Highlights of GM's plan

April 27, 2009 - 2:00 pm ET

DETROIT (Reuters)
-- General Motors announced a new restructuring plan Monday that includes aggressive debt reductions, dealership closures and job cuts.

GM faces a June 1 deadline to show the U.S. government that it deserves almost $15 billion in U.S. aid on top the $15.4 billion already received. Without further federal help, GM risks a bankruptcy filing.

As a result of the actions, GM's structural costs in North America are projected to decline 25 percent to $23.3 billion in 2010, from $30.8 billion in 2008.

Here are details of the automaker's accelerated steps:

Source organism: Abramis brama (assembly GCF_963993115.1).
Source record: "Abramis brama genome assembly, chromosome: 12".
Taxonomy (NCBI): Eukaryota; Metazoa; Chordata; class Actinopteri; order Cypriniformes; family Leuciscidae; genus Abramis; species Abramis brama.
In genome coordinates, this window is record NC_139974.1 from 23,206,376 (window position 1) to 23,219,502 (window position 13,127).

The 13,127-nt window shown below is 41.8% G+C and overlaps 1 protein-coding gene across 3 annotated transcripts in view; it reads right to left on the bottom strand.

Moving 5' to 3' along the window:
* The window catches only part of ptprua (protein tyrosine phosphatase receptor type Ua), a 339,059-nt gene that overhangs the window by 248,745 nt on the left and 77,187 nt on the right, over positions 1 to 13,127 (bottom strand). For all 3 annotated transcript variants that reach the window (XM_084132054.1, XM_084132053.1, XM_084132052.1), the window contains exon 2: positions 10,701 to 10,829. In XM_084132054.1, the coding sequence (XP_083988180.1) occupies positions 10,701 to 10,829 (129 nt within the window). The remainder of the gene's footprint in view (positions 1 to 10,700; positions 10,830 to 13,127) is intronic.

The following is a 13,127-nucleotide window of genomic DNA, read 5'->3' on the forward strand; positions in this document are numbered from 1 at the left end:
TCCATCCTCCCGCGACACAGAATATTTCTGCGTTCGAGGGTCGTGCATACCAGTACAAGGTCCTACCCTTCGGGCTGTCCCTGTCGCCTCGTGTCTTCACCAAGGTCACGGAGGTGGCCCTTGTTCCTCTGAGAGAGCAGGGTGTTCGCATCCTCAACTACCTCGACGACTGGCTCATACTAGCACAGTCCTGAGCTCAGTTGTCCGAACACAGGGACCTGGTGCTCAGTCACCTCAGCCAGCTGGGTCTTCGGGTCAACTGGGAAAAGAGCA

Brands, dealerships

Pontiac will be phased out by the end of 2010.

GM will offer 34 U.S. nameplates in 2010, compared with 48 in 2008.

Saab, Saturn and Hummer will be shed by the end of 2009 at the latest.

The U.S. dealership count will fall from 6,246 in 2008 to 3,605 by the end of 2010 -- a cut of 42 percent. This represents a further reduction of 500 dealers and comes four years sooner than GM's restructuring plan submitted in February.

Manufacturing, employment


The number of U.S. assembly, powertrain and stamping plants will be cut to 34 by the end of 2010, from 47 in 2008. This will be further reduced to 31 by the end of 2012.

U.S. hourly positions will be reduced to 40,000 in 2010, from 61,000 in 2008. It will level off at about 38,000 starting in 2011.

GM will cut U.S. hourly labor costs from $7.6 billion in 2008 to $5 billion in 2010 and $4.1 billion in 2014.

Equity

GM common stock issued to the U.S Treasury and the UAW shall not exceed 89 percent of the company.